Your mother said that she was not ready for a baby and so had an abortion planned for the following week. Your uncles and aunts and grandparents on your mother's side discussed other possible solutions. Maybe your mother could have moved to work in England, continued with her pregnancy and have you adopted there? But her mind was made up and everything was organised, with the help of a friend who would accompany her on what must have been a dreadful mission. Nobody else need ever know.

You were totally innocent in all of this and I am sure that your grandparents, uncles and aunts on your mother's side would have loved and welcomed their first grandchild, niece or nephew. A childless couple would have loved you. Perhaps your father and his family would have welcomed and loved you, but they never knew of your existence. You were conceived following a drunken one-night stand. You had no choice in all of this.

Even now, 30 years later, my heart (your auntie's heart) is thumping as I write this.

I can never forget the weekend that your mother travelled to England. At home, my brothers, sisters and parents waited for a phone call to hear that your mother was okay after the abortion. And then, that was it. Never a word mentioned about you again.

Years later, unable to deal with you having been aborted, I gave you a name, in a little private ceremony, in my own heart. I don't know if you were my niece or nephew, but I gave you a name that could be used for either gender. I have never forgotten you.

As your aunt, I have suffered. I am sure that the rest of my family has suffered, too, but there has been a conspiracy of silence among us about your existence. I cannot imagine how much your mother must have suffered and must still suffer. Judging by the amount of life and health issues that she has endured, and still endures, I'm sure it must be enormous.

Everyone knows that there are more dignified and compassionate solutions for mothers and babies alike. So, too, does the abortion industry, whose only interest is in amassing huge fortunes from vulnerable women.

But I am happy that you have lived so strongly in my heart, that you have inspired me to write this so that others might think twice about the dilemma our country is now facing and make the only decent choice.

Alas, you had no choice.

How I would love to have written to you for the past 30 years. But I hope that his letter will make up for all the letters I sadly wish that I had been able to send.

Your auntie

Name and address with Editor

Dear Mother,

"Mother you had me but I never had you, I wanted you, you didn't want me"

This extract from John Lennon's song Mother encapsulates my lifetime yearning for you. For your love, your emotional bond and your maternal nurturing. My records show that in 1951, at two years of age, I was placed in a Wicklow orphanage, another in Blackrock and finally two boarding schools up to the age of 18.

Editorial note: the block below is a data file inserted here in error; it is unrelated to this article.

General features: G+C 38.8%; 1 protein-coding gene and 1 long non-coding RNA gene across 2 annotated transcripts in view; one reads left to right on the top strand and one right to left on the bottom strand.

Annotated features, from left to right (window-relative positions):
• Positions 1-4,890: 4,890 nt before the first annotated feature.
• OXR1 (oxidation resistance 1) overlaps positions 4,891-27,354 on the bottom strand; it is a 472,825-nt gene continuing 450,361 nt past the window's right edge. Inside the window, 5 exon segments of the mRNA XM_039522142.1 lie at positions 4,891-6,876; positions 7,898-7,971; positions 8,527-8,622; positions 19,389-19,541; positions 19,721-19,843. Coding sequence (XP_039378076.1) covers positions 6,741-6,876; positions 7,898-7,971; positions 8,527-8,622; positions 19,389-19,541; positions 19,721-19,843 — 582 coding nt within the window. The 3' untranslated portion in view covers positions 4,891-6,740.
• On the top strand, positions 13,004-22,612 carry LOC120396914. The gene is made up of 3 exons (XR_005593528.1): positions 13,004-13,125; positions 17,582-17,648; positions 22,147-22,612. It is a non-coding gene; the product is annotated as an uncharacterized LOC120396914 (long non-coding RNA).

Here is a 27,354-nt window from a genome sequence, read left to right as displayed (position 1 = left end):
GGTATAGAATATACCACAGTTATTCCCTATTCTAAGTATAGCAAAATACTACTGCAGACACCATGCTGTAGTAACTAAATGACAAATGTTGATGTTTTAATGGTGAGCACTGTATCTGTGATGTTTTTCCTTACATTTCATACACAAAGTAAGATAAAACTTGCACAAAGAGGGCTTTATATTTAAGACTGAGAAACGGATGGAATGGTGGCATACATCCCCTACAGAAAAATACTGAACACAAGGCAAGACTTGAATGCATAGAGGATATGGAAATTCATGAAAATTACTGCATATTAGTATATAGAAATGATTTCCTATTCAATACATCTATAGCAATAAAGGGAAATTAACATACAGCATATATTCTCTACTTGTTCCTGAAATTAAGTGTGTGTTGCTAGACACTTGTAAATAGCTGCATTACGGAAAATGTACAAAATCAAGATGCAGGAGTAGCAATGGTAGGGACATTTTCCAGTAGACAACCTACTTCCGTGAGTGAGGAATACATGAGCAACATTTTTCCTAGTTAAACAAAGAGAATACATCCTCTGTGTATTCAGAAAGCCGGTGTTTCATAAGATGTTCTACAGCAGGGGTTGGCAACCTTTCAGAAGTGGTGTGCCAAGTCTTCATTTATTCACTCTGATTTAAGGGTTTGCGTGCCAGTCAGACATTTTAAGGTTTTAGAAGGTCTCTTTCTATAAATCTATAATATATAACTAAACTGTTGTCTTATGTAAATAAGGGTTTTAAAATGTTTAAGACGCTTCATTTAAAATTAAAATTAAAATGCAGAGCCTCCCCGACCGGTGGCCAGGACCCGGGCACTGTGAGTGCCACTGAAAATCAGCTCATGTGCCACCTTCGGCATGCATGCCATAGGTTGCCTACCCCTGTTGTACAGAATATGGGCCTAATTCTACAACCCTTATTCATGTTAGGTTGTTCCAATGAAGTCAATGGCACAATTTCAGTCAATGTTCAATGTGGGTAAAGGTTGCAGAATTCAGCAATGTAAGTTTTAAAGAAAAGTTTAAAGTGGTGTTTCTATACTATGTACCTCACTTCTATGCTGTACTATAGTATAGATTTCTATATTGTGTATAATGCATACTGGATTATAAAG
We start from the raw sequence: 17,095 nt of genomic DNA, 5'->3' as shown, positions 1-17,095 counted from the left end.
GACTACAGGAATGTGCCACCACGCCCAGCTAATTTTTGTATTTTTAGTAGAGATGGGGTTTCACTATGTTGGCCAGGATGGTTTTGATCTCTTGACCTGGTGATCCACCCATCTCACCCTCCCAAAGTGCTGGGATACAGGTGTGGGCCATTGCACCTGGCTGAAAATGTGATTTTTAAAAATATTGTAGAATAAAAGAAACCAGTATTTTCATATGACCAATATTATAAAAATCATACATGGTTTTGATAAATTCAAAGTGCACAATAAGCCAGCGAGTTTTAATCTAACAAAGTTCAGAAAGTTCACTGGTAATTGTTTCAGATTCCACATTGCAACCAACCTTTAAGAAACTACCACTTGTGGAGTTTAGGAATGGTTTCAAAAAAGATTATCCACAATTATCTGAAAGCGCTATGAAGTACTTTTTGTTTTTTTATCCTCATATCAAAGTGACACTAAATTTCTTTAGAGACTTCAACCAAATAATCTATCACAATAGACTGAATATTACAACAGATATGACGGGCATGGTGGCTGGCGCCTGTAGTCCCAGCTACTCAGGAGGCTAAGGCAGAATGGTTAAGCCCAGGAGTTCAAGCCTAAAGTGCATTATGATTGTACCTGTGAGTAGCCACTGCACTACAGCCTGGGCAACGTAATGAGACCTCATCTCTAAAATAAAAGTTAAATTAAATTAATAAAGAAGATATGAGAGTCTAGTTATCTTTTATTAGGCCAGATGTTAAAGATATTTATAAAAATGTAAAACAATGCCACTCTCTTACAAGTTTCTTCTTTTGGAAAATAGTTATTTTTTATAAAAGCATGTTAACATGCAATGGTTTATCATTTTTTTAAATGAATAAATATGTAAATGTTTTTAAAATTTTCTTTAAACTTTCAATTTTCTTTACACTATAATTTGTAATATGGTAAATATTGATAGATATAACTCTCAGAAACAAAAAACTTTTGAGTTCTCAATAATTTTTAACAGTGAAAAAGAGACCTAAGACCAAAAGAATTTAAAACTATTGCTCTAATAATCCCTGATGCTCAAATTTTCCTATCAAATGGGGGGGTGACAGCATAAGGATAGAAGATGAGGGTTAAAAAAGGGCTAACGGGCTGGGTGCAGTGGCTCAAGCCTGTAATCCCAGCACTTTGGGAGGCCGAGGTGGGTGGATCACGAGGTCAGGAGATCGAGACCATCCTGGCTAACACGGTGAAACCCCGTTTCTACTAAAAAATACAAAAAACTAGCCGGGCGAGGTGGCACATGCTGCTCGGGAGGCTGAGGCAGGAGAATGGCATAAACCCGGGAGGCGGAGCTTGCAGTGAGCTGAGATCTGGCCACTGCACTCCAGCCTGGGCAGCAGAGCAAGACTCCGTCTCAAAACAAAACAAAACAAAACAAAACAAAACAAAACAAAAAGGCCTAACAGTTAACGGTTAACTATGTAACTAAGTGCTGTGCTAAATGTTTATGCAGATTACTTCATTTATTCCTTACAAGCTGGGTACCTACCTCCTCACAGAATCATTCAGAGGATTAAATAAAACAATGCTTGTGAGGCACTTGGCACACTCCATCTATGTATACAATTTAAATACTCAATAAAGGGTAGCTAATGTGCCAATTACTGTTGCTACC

Throughout those years, I felt very insecure, lacking in confidence and emotionally lost. One night, at the age of 13, I broke down, crying hysterically in a dormitory full of other boys. I wanted to see you so much.

When the time came to finally walk out of those industrial schools, I felt my first bit of freedom - but not in a good way. I railed against the establishment, shunned good job prospects, had deep-rooted anger issues and basically went down the road of self-destruction.

Throughout my life I wanted to hate you but couldn't bring myself to cross that line. When a distant relative was informed by the police in England that you had passed away at 42 years of age in 1971, I was devastated and my emotions were in turmoil.

After more than a decade of this self-destructive lifestyle, I sensed another mother Mary reaching out to me, Mary, the Mother of God. I latched on to this connection and to this day my bond with this beautiful vision has become stronger than ever. She has guided me on the straight and narrow.

I took up several personal development courses and exercises to build up my low self-esteem. The combination of all this has led me to a better place.

But to you, my birth mother, there is one thing I have to do as I approach my 70th birthday.

From today I am letting go of this poisonous and bitter resentment towards you before I shuffle off this mortal coil.

Mother, I forgive you unconditionally. Rest in peace.

Your son,


Address with Editor

Dear Pillar of Society,

You have eroded my well-qualified, hard-working daughter for the past decade, as her boss. How did you change from a pleasant colleague into such a bully? She succeeded so well in every task you presented her with.

Your jealousy made you continue your rampage. As soon as her students obtained top results, you removed her from that subject, as well as preventing her continuing as year head.

No wonder jealousy is one of the deadliest sins - you only had a basic qualification.

Forgiveness is a process. I am only in the early stages as I try to practise "Judge no person until you walk a mile in their moccasins". Some day I will forgive you, as I try to help rebuild my daughter's life - 'Humpty Dumpty' comes to mind.

Name and address with Editor